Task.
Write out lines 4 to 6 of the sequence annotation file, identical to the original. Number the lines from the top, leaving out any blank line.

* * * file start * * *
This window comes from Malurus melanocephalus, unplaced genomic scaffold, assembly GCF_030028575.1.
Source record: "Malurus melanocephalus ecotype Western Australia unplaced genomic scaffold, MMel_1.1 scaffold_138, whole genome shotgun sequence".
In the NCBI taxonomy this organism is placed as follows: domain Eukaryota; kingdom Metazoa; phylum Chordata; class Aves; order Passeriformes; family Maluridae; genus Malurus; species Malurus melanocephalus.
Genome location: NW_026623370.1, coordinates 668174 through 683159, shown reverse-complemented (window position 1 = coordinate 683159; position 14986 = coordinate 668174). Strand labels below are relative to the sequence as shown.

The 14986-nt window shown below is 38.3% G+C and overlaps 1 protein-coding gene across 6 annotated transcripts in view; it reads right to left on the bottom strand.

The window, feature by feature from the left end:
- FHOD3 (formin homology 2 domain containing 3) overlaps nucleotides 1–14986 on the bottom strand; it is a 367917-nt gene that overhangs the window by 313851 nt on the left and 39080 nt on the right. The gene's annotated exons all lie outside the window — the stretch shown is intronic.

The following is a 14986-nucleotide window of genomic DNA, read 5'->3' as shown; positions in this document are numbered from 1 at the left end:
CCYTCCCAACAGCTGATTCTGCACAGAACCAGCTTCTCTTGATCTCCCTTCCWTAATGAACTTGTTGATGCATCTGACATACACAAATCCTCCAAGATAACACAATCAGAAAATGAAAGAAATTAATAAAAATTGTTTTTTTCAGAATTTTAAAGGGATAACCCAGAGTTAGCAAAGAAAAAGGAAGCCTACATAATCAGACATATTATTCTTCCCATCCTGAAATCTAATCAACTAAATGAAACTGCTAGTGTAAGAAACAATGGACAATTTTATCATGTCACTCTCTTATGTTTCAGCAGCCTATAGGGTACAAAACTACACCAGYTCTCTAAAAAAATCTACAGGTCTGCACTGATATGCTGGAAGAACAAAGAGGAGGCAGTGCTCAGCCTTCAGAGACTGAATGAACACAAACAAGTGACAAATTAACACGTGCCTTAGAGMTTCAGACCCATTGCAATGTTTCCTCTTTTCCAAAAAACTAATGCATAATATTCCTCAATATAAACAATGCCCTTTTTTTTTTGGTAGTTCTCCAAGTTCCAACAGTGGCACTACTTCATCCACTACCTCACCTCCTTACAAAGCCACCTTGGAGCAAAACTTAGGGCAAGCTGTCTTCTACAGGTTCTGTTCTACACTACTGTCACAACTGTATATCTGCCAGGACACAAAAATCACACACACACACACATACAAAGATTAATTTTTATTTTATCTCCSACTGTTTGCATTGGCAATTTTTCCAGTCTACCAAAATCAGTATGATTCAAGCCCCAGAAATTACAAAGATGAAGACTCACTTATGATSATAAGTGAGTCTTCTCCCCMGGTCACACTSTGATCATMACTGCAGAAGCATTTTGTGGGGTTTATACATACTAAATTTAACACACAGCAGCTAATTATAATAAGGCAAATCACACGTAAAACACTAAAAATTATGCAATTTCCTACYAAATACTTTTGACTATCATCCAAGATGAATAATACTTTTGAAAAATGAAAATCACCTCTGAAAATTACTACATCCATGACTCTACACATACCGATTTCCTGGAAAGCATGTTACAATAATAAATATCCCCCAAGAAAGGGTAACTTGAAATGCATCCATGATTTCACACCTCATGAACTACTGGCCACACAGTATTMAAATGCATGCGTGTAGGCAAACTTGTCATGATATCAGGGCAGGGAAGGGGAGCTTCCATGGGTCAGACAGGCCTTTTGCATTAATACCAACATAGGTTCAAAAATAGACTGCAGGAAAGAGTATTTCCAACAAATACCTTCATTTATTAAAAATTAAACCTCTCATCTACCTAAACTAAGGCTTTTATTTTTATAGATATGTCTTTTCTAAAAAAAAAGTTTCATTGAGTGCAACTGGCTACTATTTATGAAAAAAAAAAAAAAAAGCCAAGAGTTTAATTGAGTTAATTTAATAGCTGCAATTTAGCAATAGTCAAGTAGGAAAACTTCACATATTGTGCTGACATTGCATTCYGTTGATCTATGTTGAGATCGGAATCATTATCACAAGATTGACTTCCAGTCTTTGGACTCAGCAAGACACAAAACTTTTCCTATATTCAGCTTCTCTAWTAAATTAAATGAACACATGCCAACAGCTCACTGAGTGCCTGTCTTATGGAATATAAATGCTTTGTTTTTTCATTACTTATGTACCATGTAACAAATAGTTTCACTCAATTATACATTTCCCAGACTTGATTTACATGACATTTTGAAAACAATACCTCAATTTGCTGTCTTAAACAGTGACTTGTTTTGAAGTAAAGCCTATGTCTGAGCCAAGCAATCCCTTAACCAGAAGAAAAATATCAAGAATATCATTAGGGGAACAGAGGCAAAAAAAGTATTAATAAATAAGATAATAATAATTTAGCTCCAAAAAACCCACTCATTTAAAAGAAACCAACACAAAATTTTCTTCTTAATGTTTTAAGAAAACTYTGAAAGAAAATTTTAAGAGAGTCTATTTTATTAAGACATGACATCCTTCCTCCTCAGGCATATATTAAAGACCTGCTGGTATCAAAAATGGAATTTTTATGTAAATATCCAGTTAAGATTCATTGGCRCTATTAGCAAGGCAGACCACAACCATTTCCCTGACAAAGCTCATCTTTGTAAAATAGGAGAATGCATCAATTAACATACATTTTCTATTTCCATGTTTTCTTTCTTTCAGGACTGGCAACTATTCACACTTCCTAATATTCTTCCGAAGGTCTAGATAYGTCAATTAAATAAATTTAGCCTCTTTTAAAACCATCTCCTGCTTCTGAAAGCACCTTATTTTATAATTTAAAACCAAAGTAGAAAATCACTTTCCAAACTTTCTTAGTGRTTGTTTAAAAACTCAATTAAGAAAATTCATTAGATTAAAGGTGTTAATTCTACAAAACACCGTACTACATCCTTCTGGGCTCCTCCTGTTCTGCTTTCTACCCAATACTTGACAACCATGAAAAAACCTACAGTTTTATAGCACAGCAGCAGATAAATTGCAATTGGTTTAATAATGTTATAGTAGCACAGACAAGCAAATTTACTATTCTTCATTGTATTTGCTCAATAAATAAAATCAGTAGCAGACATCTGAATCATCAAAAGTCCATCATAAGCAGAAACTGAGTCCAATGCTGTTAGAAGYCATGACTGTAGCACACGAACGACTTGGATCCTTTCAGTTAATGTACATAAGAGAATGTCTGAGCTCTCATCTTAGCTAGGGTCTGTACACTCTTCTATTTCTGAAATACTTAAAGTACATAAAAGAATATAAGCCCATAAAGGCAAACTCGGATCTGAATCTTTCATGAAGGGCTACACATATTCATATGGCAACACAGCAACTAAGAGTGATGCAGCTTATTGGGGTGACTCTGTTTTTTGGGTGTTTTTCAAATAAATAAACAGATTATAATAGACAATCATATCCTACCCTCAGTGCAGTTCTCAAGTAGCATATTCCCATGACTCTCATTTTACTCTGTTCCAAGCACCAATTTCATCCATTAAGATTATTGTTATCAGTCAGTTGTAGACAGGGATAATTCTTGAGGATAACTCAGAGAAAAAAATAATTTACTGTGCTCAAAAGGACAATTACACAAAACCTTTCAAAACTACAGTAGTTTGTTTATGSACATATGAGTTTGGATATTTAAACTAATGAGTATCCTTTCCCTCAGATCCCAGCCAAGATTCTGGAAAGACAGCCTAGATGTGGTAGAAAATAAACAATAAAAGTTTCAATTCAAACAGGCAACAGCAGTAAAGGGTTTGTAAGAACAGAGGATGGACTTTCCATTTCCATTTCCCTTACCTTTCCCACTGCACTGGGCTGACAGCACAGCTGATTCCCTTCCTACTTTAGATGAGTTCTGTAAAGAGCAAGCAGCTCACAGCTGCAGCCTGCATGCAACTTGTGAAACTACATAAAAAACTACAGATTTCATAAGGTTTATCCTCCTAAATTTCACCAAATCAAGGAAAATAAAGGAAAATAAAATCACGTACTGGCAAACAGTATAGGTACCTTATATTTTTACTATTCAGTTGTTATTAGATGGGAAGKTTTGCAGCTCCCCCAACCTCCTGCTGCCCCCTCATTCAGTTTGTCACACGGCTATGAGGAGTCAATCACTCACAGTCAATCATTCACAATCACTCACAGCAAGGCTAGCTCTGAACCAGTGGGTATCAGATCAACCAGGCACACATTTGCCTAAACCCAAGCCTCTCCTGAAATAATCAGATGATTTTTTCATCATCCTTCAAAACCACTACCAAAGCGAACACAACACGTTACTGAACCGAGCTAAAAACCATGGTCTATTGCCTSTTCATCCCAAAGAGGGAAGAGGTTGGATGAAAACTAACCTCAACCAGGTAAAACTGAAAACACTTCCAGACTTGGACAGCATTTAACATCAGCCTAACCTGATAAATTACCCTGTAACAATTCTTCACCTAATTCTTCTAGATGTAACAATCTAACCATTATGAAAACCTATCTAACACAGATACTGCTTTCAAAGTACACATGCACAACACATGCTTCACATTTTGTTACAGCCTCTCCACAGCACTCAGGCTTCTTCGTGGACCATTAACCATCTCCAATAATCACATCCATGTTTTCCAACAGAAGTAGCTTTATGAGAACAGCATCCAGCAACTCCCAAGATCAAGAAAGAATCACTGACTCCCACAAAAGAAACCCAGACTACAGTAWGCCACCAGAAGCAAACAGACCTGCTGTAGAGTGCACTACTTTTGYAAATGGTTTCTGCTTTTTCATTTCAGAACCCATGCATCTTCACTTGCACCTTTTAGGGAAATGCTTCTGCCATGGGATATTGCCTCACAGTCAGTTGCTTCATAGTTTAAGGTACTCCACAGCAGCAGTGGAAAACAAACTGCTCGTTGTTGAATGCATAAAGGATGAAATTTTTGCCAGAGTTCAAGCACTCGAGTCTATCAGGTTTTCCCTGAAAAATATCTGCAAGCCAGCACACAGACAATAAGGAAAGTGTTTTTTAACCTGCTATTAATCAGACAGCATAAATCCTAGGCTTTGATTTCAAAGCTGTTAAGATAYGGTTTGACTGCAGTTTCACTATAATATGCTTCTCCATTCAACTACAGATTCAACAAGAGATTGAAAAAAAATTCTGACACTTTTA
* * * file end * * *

Genome location: NW_026623370.1, coordinates 668174 through 683159, shown reverse-complemented (window position 1 = coordinate 683159; position 14986 = coordinate 668174). Strand labels below are relative to the sequence as shown.

The 14986-nt window shown below is 38.3% G+C and overlaps 1 protein-coding gene across 6 annotated transcripts in view; it reads right to left on the bottom strand.

The window, feature by feature from the left end: